Tuere R. Murray—Tuere is a graduate student enrolled in the Library Science program at the University of Oklahoma while working at the Langston University Library. Tuere wrote, “I have grown to understand that underrepresentation of minority librarians is a threat to preserving the culture of our communities. My passion is to work in an archival environment concentrating on preserving and interpreting state and local history in order to make the past more meaningful to all Americans.”
Adam Townes—Adam is a first year doctoral student enrolled in the Information Studies program at Drexel University. Adam wrote, “I would be interested in possibly using Accessible Archives as a part of a research study with the intention of utilizing the digitized primary source materials to enrich the classroom setting of inner city school. I would also be interested in attempting to utilize Accessible Archives immersive properties to develop a program for the local public library as well as expanding the multimedia resources of the branch libraries…In closing, I believe that attending this conference (NCAAL) is necessary for the intellectual advancement of my research. Information access is important in bridging the information equity issues. Without a doubt this would be an unparalleled chance for me to networ k with people who have common interests.”
Ashanti White-Jackson—Ashanti is an ACE Scholar in library school at the University of North Carolina, Greensboro. Ashanti wrote, “On August 6, 2010, at the 7th Annual Culture Keepers Conference, I will present ‘Librarian 2.0: Exploring Innovative Methods to Increase Minority Representation in Librarianship.’ This session will highlight the importance of minority librarianship, explore theories and obstacles that hinder minority interest and participation in the field of librarianship, and discuss possible measures that libraries and universities can implement to increase minority recruits. Following in the methods employed from my paper, ‘Addressing the Educational Needs of Economically Disadvantaged Elementary-aged Children: a Primary Study’ that wil l be presented in a poster session at the national ALA Conference in Washington, D.C., I plan to interview a number of public, academic, and special librarians and paraprofessionals in addition to professors from various institutions to gain comprehensive insight into this study. Receiving the Accessible Archives & Unlimited Priorities Travel Scholarship will not only cover the expenses of traveling to Birmingham and attending the Culture Keepers Conference, it will also provide me with the resources and freedom to effectively research institution recruitment activities and interview individuals that can provide extensive insight into this subject.”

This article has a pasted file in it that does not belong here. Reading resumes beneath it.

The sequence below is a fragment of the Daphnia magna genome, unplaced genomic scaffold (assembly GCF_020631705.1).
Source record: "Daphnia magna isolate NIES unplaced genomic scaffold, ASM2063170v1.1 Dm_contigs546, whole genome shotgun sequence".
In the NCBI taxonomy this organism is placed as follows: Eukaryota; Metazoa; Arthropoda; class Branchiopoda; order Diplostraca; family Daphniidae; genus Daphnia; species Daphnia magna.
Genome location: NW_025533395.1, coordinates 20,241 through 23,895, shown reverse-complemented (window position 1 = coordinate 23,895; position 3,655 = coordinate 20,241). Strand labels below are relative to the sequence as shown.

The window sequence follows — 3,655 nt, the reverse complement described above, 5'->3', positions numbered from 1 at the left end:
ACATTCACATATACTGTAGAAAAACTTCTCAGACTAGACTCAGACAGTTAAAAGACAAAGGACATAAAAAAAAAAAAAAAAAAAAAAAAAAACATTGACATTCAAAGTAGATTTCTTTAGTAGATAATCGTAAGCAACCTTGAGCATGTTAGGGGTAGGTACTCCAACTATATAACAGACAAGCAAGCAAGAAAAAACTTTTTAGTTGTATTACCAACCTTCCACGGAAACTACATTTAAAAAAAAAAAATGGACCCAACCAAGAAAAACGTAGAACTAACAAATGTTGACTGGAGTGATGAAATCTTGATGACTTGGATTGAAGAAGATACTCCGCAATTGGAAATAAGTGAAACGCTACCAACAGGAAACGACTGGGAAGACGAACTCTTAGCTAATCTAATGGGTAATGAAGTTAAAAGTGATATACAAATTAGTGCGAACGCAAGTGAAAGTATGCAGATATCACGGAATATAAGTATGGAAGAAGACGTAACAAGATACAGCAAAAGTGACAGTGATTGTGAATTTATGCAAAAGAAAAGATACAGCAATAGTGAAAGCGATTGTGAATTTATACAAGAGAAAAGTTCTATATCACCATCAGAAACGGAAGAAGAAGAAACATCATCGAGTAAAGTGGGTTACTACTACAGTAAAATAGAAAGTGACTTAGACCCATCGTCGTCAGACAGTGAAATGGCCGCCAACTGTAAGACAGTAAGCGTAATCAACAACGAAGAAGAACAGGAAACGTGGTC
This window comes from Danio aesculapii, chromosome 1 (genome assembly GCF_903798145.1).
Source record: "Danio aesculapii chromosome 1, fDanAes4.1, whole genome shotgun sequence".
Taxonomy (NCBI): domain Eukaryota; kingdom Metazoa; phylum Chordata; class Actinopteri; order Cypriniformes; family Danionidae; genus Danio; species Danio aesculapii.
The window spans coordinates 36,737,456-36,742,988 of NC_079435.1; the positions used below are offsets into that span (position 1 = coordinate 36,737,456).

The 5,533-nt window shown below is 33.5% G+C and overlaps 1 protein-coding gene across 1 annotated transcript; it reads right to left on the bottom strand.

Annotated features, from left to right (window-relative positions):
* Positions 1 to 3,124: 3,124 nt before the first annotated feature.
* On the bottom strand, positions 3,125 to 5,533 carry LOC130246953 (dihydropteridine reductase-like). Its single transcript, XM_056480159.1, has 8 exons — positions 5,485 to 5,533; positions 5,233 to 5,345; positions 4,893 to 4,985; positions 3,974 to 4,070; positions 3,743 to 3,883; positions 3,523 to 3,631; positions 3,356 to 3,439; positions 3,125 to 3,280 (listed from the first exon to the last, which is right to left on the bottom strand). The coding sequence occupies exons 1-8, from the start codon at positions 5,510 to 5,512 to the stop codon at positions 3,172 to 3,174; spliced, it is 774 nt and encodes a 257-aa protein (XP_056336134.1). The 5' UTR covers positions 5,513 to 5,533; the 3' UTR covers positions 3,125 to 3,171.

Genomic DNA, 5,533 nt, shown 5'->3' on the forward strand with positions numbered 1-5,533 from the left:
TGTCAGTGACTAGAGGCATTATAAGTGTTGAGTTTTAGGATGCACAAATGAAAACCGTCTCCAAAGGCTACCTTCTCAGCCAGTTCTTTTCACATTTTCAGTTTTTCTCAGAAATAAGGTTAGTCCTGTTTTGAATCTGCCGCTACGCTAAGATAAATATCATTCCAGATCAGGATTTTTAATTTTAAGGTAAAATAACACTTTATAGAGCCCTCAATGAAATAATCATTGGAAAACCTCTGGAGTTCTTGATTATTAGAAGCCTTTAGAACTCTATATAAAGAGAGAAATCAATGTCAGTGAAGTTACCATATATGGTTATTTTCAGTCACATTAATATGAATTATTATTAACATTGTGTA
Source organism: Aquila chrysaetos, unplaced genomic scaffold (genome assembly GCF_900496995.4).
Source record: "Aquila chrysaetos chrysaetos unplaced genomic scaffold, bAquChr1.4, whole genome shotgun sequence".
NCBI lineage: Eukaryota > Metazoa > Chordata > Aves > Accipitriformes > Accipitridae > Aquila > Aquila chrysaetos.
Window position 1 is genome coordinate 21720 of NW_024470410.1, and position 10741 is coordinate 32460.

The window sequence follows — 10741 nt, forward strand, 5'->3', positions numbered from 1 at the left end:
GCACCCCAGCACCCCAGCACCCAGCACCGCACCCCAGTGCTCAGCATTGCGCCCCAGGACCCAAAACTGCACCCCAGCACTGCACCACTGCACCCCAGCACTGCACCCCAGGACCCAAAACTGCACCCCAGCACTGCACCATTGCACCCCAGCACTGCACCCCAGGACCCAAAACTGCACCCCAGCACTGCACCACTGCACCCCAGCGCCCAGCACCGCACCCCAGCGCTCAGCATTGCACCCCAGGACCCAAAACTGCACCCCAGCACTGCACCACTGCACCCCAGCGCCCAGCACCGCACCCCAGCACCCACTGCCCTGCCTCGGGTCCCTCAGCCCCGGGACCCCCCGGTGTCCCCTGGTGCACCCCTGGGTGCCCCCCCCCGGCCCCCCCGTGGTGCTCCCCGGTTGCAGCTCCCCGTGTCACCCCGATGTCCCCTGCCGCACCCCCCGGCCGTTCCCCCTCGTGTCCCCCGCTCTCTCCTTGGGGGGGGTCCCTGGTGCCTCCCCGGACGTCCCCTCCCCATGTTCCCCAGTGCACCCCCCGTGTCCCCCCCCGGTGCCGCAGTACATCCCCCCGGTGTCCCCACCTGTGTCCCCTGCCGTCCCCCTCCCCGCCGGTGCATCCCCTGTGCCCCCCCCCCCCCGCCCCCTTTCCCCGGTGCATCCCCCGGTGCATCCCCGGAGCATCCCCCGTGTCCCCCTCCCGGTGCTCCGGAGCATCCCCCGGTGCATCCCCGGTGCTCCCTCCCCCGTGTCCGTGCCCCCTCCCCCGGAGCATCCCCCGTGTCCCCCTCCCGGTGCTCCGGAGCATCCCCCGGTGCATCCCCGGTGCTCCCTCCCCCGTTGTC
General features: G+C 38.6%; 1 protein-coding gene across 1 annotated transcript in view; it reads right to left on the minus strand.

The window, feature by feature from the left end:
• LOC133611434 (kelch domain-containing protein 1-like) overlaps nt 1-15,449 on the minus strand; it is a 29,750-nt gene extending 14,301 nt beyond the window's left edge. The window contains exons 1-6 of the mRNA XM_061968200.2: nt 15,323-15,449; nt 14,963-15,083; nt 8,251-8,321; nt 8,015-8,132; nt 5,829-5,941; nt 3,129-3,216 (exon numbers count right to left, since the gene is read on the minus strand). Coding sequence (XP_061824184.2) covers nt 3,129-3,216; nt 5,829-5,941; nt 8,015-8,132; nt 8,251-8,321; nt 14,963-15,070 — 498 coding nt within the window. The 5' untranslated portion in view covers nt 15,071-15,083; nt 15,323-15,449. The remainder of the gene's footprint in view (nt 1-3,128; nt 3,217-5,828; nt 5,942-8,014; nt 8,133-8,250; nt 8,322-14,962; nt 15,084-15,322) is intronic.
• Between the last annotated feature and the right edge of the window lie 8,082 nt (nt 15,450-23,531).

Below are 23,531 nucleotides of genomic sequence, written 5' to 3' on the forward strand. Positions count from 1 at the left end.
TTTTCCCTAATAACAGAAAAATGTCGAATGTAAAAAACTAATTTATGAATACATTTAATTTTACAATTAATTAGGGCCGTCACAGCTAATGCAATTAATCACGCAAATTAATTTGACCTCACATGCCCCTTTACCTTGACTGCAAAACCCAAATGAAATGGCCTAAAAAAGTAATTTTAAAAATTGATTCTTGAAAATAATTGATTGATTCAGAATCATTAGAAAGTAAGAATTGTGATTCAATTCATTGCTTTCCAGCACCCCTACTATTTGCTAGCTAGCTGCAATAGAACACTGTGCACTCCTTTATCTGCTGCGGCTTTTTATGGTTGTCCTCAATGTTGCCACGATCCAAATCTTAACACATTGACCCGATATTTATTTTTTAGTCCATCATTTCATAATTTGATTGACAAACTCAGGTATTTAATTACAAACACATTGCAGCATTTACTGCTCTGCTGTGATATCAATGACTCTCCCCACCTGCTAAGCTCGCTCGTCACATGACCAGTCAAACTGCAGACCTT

These distinguished students are active members of BCALA and they each did an excellent job of articulating their potential for positive contributions to their career field of Library Science. We are proud of you and congratulate you!
National Conference of African American Librarians
“Culture Keepers VII: Bridging the Divide with Information Access, Activism and Advocacy”
August 4-8, 2010
Leah was appointed Executive Director of the Charleston Conference in 2017, and has served in various roles with the Charleston Information Group, LLC, since 2004. Prior to working for the conference, she was Assistant Director of Graduate Admissions for the College of Charleston for four years. She lives in a small town near Columbia, SC, with her husband and two kids where they raise a menagerie of farm animals.